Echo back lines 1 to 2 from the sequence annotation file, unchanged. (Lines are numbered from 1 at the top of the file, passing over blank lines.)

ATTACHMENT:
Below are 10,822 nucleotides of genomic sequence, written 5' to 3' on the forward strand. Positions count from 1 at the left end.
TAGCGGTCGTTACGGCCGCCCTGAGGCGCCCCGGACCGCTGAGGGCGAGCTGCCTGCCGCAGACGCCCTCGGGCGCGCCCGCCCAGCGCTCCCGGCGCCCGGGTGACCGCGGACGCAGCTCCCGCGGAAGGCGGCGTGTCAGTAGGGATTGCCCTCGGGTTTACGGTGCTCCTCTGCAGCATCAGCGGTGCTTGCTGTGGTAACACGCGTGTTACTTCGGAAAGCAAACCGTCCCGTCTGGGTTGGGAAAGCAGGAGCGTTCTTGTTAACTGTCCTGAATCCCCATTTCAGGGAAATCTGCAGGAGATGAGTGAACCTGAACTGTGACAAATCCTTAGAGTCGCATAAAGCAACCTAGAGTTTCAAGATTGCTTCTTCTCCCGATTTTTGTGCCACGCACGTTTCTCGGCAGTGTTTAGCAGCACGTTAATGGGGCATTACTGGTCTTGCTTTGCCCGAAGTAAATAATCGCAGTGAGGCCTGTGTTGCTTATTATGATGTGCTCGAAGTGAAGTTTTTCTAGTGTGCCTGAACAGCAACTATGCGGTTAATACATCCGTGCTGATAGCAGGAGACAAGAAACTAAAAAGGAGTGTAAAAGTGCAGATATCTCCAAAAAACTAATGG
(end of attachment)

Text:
Below are 10,822 nucleotides of genomic sequence, written 5' to 3' on the forward strand. Positions count from 1 at the left end.
TAGCGGTCGTTACGGCCGCCCTGAGGCGCCCCGGACCGCTGAGGGCGAGCTGCCTGCCGCAGACGCCCTCGGGCGCGCCCGCCCAGCGCTCCCGGCGCCCGGGTGACCGCGGACGCAGCTCCCGCGGAAGGCGGCGTGTCAGTAGGGATTGCCCTCGGGTTTACGGTGCTCCTCTGCAGCATCAGCGGTGCTTGCTGTGGTAACACGCGTGTTACTTCGGAAAGCAAACCGTCCCGTCTGGGTTGGGAAAGCAGGAGCGTTCTTGTTAACTGTCCTGAATCCCCATTTCAGGGAAATCTGCAGGAGATGAGTGAACCTGAACTGTGACAAATCCTTAGAGTCGCATAAAGCAACCTAGAGTTTCAAGATTGCTTCTTCTCCCGATTTTTGTGCCACGCACGTTTCTCGGCAGTGTTTAGCAGCACGTTAATGGGGCATTACTGGTCTTGCTTTGCCCGAAGTAAATAATCGCAGTGAGGCCTGTGTTGCTTATTATGATGTGCTCGAAGTGAAGTTTTTCTAGTGTGCCTGAACAGCAACTATGCGGTTAATACATCCGTGCTGATAGCAGGAGACAAGAAACTAAAAAGGAGTGTAAAAGTGCAGATATCTCCAAAAAACTAATGG